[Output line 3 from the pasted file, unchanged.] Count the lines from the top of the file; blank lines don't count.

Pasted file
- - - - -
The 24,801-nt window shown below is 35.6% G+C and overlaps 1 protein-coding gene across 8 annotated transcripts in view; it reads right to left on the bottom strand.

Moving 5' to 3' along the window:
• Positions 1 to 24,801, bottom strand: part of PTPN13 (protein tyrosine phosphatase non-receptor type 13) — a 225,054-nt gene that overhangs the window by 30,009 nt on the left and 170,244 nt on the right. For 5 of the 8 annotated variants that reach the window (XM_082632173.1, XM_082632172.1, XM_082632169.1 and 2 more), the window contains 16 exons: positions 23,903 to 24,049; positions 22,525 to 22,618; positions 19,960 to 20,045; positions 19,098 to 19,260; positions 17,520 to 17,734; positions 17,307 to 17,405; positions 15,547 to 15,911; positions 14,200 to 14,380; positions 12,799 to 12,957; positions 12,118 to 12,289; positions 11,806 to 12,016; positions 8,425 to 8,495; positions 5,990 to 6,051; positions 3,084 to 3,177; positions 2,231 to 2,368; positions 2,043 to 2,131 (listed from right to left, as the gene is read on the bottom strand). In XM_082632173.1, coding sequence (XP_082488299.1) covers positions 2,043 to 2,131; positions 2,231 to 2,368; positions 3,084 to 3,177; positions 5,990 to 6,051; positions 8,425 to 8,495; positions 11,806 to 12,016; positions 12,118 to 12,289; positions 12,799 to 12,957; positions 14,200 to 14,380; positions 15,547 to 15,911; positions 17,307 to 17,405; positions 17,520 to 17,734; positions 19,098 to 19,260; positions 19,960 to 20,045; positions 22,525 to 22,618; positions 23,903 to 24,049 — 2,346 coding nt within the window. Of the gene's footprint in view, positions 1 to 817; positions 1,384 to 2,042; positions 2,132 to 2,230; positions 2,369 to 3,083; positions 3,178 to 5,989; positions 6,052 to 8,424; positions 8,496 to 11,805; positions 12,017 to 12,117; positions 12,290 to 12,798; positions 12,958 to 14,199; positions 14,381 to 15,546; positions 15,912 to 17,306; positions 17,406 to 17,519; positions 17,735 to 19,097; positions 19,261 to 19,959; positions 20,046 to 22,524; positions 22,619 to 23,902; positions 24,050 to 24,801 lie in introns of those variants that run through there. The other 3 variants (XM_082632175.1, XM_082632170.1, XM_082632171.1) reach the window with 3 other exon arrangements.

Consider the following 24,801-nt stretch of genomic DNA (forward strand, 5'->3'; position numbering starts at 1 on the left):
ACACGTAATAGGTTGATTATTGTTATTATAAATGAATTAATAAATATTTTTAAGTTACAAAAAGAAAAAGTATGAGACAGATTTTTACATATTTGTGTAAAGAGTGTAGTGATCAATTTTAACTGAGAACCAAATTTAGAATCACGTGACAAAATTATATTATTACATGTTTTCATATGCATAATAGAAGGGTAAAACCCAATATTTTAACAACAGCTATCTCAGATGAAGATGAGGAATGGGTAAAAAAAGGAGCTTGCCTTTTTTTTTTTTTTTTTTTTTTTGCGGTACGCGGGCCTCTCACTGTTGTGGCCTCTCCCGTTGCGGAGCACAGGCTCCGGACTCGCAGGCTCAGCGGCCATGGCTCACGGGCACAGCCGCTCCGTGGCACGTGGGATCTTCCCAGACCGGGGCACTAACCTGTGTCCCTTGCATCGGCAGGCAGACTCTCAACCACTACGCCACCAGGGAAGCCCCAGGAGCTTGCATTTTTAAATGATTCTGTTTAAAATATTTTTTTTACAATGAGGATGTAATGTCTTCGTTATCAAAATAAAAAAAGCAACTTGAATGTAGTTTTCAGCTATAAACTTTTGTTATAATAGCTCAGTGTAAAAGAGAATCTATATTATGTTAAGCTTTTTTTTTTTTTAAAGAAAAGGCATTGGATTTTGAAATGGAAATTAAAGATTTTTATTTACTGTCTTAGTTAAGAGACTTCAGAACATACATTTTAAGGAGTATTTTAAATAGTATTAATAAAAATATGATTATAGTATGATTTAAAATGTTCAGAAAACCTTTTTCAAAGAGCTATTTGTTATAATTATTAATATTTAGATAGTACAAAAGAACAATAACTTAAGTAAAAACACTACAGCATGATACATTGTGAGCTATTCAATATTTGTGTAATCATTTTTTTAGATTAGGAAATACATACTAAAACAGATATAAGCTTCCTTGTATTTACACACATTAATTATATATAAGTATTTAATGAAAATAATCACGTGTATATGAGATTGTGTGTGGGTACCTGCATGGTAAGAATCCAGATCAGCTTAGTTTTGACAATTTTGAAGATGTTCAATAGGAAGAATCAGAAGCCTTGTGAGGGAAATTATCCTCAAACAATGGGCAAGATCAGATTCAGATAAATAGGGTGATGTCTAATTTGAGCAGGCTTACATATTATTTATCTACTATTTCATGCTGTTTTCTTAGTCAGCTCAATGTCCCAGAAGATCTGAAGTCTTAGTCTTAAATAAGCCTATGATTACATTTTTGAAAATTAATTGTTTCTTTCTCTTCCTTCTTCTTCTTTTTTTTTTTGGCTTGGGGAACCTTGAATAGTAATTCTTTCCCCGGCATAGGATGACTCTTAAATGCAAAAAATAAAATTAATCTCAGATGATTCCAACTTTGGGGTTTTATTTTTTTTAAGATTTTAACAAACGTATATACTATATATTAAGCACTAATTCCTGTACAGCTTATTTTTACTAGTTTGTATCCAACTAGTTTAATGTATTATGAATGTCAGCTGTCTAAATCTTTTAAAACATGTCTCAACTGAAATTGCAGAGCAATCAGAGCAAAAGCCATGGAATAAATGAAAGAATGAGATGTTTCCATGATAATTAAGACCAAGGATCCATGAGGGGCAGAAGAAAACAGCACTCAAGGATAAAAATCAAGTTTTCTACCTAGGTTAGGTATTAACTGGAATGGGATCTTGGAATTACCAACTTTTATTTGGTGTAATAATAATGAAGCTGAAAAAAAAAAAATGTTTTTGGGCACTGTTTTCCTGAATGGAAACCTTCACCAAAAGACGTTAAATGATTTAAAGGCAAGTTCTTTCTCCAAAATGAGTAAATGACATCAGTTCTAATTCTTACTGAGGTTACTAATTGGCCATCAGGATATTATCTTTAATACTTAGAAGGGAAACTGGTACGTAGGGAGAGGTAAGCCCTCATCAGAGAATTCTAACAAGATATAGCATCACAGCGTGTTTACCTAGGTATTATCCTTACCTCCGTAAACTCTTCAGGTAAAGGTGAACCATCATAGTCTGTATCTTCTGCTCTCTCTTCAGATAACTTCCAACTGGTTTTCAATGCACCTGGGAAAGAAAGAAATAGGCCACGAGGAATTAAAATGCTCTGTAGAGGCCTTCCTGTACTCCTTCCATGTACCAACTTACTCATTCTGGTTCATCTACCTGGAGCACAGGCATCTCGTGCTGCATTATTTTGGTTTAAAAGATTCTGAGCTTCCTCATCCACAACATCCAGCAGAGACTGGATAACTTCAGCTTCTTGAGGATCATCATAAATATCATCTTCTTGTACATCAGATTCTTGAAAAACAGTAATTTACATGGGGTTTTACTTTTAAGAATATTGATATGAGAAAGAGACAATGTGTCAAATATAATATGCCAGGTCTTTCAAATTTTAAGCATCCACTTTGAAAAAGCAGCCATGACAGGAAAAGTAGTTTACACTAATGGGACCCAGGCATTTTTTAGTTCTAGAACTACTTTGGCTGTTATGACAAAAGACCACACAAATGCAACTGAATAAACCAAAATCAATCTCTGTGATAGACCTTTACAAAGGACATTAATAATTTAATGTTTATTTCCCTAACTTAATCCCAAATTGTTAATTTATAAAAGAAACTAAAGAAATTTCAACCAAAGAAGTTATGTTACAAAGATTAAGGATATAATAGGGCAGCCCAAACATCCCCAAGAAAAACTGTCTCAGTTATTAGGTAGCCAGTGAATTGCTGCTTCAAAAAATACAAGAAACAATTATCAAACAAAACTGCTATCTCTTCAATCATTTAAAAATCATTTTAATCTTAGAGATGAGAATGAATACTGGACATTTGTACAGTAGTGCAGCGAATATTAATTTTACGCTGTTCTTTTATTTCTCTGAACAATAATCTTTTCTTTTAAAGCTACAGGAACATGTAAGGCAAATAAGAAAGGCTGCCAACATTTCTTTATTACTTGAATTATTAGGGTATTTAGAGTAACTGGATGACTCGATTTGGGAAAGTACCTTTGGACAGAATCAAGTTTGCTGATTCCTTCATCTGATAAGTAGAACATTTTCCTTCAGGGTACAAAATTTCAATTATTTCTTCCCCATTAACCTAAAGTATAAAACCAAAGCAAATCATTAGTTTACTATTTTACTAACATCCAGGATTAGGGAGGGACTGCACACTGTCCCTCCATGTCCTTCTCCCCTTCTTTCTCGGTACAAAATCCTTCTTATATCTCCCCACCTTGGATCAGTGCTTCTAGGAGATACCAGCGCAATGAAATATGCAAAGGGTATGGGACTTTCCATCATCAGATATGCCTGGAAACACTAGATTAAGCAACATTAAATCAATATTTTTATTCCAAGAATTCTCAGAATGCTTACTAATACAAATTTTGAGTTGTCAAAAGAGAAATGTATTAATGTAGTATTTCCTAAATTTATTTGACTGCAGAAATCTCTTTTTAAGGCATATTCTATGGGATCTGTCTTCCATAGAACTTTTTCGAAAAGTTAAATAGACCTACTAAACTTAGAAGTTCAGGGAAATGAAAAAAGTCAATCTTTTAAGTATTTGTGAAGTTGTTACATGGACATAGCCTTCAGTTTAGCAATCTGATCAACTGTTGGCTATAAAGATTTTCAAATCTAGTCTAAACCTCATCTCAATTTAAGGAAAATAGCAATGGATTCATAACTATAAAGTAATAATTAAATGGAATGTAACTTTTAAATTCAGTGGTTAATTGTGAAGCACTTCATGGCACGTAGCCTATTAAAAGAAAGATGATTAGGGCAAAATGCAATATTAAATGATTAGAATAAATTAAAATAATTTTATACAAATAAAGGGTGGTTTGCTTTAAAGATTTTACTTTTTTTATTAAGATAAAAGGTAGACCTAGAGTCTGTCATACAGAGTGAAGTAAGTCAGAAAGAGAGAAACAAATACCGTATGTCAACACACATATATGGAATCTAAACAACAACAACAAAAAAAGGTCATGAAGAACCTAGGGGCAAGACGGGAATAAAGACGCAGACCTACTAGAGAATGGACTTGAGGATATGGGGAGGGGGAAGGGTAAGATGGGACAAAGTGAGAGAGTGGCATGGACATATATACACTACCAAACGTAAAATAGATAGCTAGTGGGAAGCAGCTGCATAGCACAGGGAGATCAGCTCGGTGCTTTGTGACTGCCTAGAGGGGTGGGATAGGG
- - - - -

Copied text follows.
• Positions 1 to 24,801, bottom strand: part of PTPN13 (protein tyrosine phosphatase non-receptor type 13) — a 225,054-nt gene that overhangs the window by 30,009 nt on the left and 170,244 nt on the right. For 5 of the 8 annotated variants that reach the window (XM_082632173.1, XM_082632172.1, XM_082632169.1 and 2 more), the window contains 16 exons: positions 23,903 to 24,049; positions 22,525 to 22,618; positions 19,960 to 20,045; positions 19,098 to 19,260; positions 17,520 to 17,734; positions 17,307 to 17,405; positions 15,547 to 15,911; positions 14,200 to 14,380; positions 12,799 to 12,957; positions 12,118 to 12,289; positions 11,806 to 12,016; positions 8,425 to 8,495; positions 5,990 to 6,051; positions 3,084 to 3,177; positions 2,231 to 2,368; positions 2,043 to 2,131 (listed from right to left, as the gene is read on the bottom strand). In XM_082632173.1, coding sequence (XP_082488299.1) covers positions 2,043 to 2,131; positions 2,231 to 2,368; positions 3,084 to 3,177; positions 5,990 to 6,051; positions 8,425 to 8,495; positions 11,806 to 12,016; positions 12,118 to 12,289; positions 12,799 to 12,957; positions 14,200 to 14,380; positions 15,547 to 15,911; positions 17,307 to 17,405; positions 17,520 to 17,734; positions 19,098 to 19,260; positions 19,960 to 20,045; positions 22,525 to 22,618; positions 23,903 to 24,049 — 2,346 coding nt within the window. Of the gene's footprint in view, positions 1 to 817; positions 1,384 to 2,042; positions 2,132 to 2,230; positions 2,369 to 3,083; positions 3,178 to 5,989; positions 6,052 to 8,424; positions 8,496 to 11,805; positions 12,017 to 12,117; positions 12,290 to 12,798; positions 12,958 to 14,199; positions 14,381 to 15,546; positions 15,912 to 17,306; positions 17,406 to 17,519; positions 17,735 to 19,097; positions 19,261 to 19,959; positions 20,046 to 22,524; positions 22,619 to 23,902; positions 24,050 to 24,801 lie in introns of those variants that run through there. The other 3 variants (XM_082632175.1, XM_082632170.1, XM_082632171.1) reach the window with 3 other exon arrangements.